BOSTON — Playing tackle football before the age of 12 could lead to an earlier onset of cognitive and emotional symptoms of Chronic Traumatic Encephalopathy (CTE), according to the findings of new study.
Researchers at the Boston University Medical School and the VA Boston Healthcare System analyzed 211 former football players who were diagnosed after death with CTE and other, similar neurodegenerative brain diseases. Researchers compiled data for the study through phone interviews with family and friends connected to individuals examined in the study. The interviews allowed the authors to assess when, if at all, symptoms of CTE first became noticeable in the players.
The authors found that players who started playing tackle football before the age of 12 saw cognitive, behavioral, and mood symptoms of CTE begin well before other players — an astounding average of 13 years earlier. The study showed that for every one year earlier the players started playing football than their peers, cognitive symptoms started to show 2.4 years earlier, and behavioral and mood symptoms 2.5 years earlier.
“Youth exposure to repetitive head impacts in tackle football may reduce one’s resiliency to brain diseases later in life, including, but not limited to CTE,” explains corresponding author Ann McKee, chief of Neuropathology at Boston VA Healthcare System and director of BU’s CTE Center, in a media release. “It makes common sense that children, whose brains are rapidly developing, should not be hitting their heads hundreds of times per season.”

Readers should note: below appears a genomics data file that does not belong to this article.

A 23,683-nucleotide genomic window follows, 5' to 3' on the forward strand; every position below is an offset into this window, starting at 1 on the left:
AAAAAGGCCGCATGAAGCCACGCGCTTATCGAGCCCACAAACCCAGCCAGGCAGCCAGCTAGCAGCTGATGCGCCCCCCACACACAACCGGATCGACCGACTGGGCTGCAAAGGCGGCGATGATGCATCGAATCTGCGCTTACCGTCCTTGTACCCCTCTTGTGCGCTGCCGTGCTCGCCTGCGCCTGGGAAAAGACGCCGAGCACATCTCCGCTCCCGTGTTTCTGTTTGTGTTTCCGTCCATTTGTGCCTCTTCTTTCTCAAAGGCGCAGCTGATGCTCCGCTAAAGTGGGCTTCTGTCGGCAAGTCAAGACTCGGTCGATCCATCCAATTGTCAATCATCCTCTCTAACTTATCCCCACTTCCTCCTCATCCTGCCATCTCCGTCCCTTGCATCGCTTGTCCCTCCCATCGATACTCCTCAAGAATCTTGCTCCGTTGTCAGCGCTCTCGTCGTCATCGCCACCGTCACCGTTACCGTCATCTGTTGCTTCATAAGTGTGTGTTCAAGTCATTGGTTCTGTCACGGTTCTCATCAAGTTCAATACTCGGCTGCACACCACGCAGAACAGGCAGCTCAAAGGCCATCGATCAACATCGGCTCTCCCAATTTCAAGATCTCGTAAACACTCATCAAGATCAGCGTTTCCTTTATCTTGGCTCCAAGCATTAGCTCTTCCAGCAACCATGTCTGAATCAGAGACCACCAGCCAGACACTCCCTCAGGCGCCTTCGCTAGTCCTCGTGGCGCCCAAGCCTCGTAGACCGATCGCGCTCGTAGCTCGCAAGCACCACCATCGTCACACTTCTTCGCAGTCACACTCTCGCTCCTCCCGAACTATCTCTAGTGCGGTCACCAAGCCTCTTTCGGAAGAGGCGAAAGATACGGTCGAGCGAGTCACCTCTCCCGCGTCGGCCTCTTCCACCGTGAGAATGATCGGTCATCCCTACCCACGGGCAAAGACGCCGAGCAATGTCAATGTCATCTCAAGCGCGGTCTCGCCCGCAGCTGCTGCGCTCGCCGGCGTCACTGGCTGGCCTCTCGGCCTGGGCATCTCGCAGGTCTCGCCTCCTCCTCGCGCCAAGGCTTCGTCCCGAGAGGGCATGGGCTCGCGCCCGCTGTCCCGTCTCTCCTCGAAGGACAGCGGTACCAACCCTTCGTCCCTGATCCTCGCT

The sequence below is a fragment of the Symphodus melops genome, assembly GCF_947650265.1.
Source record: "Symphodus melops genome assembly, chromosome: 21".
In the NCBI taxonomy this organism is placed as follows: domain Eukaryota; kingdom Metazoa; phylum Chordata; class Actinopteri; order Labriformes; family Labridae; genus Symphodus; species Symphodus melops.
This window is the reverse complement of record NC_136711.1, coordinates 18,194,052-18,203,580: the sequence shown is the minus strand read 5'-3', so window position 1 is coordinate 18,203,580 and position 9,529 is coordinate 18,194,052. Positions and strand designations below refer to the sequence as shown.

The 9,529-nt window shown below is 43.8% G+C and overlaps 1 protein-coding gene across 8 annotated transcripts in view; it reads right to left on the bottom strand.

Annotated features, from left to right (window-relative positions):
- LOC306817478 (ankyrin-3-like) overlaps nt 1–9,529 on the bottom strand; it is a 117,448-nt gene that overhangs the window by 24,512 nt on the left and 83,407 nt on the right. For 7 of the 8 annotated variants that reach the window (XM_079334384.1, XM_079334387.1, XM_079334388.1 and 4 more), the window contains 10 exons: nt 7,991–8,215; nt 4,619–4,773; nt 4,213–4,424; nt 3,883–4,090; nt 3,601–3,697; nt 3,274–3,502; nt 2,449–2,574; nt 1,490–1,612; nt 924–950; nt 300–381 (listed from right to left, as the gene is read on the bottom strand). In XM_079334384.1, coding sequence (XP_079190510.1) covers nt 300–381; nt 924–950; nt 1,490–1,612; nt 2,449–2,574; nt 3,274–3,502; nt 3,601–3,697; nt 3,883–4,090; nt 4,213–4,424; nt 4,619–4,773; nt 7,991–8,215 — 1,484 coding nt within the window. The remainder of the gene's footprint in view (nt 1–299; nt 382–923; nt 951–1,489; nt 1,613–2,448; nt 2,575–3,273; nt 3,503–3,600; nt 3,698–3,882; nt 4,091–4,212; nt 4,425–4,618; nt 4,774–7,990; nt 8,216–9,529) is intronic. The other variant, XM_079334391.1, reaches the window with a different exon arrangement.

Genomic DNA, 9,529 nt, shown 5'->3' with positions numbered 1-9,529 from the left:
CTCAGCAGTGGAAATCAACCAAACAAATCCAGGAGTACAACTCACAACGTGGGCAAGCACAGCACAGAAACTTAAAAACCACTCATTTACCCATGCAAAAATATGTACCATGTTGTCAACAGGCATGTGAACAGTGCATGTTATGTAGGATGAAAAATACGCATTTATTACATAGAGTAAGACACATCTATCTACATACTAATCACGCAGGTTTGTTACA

Although earlier participation in tackle football caused symptoms of CTE to appear earlier, it did not seem to affect the overall severity of the disease over time.
Previous studies have connected youth tackle football with cognitive, emotional, and and behavioral disturbances later in life for professional and even former amateur football players. Former NFL players also showed a change in brain structure over time.
“While participation in sports has important health and social benefits, it is important to consider contact and collision sports separately and balance those benefits against potential later life neurological risks,” adds Michael Alosco, PhD, an assistant professor of neurology and an investigator at the BUAlzheimer’s Disease Center and the BU CTE Center.
Of the 211 deceased football players studied, 76 went on to play in amateur leagues and 135 had played professionally.
The full study was published in the journal Annals of Neurology.
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